Nazir, at last, got his breakthrough in 1981 when he chose to accompany Japanese Waseda University Expedition to K-2 attempting the West and South South West ridge rather than the usual Abruzzi ridge. Duke of Abruzzi from Italy, in 1909, surveyed K-2 from all its sides and declared that K-2 can only be assailed from the South West ridge, later to become popular as Abruzzi ridge. The route to the West and North West ridges of K-2 is through Savoia glacier, North of Godwin Austen glacier and the traditional K-2 Base Camp. I had trekked on Savoia glacier in the company of an American trekking expedition in 1974 and climbed on the Savoia pass with the 1975 American K-2 Expedition while attempting North West ridge of K-2. Western side of K-2, with near vertical slopes and less of snow patches, is the most difficult of its ridges. It involved difficult grade ice and rock climb at higher elevations with wind roaring around the upper portions of K-2; its speed exceeding 100 kms an hour. In 1978 famous British climber Chris Bonington made his first attempt on this route, tragically loosing a team member Nick Estcourt, who was swept by a slab avalanche above their Camp I. I could only wish Nazir and the Japanese mountaineers good luck on this most difficult route on K-2.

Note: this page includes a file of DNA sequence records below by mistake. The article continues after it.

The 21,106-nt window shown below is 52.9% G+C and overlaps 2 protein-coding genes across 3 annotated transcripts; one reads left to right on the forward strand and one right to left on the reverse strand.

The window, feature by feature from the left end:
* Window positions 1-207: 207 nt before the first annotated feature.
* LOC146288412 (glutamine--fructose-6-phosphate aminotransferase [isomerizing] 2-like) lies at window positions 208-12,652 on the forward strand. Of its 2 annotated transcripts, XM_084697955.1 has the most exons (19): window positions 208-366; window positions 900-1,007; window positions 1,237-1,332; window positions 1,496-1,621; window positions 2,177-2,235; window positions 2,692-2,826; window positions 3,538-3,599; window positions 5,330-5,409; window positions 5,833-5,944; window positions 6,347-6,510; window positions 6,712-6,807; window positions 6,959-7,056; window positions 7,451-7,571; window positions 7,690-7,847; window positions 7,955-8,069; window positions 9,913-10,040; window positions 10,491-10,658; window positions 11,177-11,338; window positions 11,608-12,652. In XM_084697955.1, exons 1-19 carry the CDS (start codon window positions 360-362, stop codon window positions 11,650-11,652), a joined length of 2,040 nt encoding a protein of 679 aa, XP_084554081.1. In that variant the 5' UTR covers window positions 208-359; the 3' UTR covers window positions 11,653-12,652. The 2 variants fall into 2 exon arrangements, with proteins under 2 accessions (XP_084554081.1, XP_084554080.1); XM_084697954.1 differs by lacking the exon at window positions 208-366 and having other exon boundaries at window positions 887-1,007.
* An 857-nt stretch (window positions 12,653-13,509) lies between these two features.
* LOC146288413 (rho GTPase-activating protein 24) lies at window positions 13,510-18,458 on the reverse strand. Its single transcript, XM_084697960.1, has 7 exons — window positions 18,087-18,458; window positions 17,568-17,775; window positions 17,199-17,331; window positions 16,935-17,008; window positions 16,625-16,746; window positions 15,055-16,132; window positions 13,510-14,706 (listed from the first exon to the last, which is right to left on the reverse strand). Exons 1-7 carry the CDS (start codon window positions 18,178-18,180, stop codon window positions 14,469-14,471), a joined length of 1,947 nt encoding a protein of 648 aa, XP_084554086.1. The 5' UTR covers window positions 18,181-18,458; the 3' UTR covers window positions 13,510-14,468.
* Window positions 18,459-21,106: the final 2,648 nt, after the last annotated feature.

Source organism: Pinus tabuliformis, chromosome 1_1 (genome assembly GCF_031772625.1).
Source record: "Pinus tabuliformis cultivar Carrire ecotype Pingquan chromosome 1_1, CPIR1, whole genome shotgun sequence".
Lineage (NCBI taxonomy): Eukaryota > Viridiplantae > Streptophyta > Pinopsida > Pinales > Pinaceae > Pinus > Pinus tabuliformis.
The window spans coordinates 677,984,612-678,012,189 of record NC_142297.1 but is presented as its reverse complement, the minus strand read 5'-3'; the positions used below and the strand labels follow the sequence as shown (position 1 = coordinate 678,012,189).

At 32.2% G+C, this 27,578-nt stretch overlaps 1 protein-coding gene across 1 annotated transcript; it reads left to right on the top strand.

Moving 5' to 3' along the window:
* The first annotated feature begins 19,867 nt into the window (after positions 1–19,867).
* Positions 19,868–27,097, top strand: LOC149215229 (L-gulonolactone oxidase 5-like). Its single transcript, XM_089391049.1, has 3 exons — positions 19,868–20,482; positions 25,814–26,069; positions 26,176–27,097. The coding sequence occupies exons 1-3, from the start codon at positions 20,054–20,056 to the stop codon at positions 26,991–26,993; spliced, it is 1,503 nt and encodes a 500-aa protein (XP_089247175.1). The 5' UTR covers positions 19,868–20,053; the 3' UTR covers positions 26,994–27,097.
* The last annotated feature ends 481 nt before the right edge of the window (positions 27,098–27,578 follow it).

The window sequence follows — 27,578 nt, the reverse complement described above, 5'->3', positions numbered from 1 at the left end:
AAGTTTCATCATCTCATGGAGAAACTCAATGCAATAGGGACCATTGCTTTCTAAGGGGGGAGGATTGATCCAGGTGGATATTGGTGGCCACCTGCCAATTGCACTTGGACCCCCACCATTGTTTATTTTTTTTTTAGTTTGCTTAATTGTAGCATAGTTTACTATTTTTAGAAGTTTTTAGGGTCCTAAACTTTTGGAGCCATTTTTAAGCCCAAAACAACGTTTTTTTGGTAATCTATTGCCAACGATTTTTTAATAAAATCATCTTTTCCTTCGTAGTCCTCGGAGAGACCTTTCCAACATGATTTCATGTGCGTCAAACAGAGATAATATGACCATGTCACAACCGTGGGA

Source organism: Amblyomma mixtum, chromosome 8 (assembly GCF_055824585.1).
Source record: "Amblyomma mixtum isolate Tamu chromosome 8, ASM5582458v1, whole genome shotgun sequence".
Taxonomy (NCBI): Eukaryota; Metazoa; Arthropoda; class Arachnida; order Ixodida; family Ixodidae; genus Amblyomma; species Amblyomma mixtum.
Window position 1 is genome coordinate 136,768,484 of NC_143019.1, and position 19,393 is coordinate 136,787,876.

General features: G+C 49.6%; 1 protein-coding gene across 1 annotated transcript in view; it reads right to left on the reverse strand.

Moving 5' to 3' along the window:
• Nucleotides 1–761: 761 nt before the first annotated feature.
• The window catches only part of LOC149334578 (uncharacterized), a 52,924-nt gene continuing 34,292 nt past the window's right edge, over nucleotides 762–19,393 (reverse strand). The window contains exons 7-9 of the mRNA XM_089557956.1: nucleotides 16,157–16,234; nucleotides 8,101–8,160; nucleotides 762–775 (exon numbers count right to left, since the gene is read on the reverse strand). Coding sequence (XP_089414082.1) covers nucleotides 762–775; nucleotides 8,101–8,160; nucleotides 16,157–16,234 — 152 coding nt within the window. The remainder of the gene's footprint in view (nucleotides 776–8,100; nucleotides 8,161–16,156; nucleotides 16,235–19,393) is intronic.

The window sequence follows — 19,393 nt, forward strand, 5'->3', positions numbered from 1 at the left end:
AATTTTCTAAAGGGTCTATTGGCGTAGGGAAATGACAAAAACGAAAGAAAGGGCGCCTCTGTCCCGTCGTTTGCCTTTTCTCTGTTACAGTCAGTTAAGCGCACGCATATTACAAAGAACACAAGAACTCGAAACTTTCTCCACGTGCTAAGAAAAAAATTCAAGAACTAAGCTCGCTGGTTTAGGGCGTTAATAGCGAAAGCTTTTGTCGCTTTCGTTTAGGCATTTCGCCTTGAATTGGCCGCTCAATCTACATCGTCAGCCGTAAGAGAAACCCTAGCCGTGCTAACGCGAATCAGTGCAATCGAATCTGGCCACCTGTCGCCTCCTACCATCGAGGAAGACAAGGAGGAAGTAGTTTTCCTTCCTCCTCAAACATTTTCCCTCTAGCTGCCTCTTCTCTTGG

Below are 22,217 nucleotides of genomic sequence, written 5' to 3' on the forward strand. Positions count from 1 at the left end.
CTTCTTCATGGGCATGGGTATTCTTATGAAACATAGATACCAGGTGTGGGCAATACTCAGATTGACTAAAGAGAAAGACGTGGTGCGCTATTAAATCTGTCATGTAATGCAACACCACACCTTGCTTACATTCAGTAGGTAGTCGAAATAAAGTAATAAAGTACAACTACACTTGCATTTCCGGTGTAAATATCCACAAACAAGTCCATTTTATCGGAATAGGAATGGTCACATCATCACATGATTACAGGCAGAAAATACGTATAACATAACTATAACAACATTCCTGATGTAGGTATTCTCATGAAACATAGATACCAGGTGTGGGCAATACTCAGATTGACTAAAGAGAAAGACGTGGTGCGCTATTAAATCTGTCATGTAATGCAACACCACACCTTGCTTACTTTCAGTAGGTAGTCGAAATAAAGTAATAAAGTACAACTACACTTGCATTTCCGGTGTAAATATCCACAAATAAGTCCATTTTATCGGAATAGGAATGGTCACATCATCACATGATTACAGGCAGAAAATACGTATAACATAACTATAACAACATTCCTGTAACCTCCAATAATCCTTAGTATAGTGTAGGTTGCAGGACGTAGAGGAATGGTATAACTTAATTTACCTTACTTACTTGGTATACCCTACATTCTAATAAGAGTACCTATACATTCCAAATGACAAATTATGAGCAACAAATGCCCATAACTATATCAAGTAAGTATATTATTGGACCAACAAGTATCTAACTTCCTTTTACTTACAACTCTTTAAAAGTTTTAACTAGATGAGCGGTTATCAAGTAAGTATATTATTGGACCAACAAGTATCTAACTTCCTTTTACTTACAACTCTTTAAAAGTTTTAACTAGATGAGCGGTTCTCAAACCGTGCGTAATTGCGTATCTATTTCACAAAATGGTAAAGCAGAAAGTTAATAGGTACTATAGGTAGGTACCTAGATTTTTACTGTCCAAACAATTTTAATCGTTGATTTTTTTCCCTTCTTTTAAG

Nazir led the Japanese on this most difficult and hazardous ascent; no human step had ever seton the frozen rocks and ice gulleys of the West ridge. Nazir, winding through myriad of rock towers and pinnacles and fighting the effects of high altitude and the howling wind, tried to stay on course. There were many anxious moments during the climb and near the summit they had to pull down and traverse to South ridge for the final summit assault. Nazir followed by Otani reached the K-2 summit on 7 August 1981. Nazir had not only fought back but created history by successfully climbing K-2's West ridge, no one had done it earlier. Without any doubt this was Nazir's greatest mountaineering feat. He was the second Pakistani to stand on K-2 summit. A documentary film of the climb, which was screened all over Japan, made Nazir Sabir a famous and house hold name in Japan. In due course Nazir had also picked up Japanese language and could speak it fluently.

Challenqes and achievements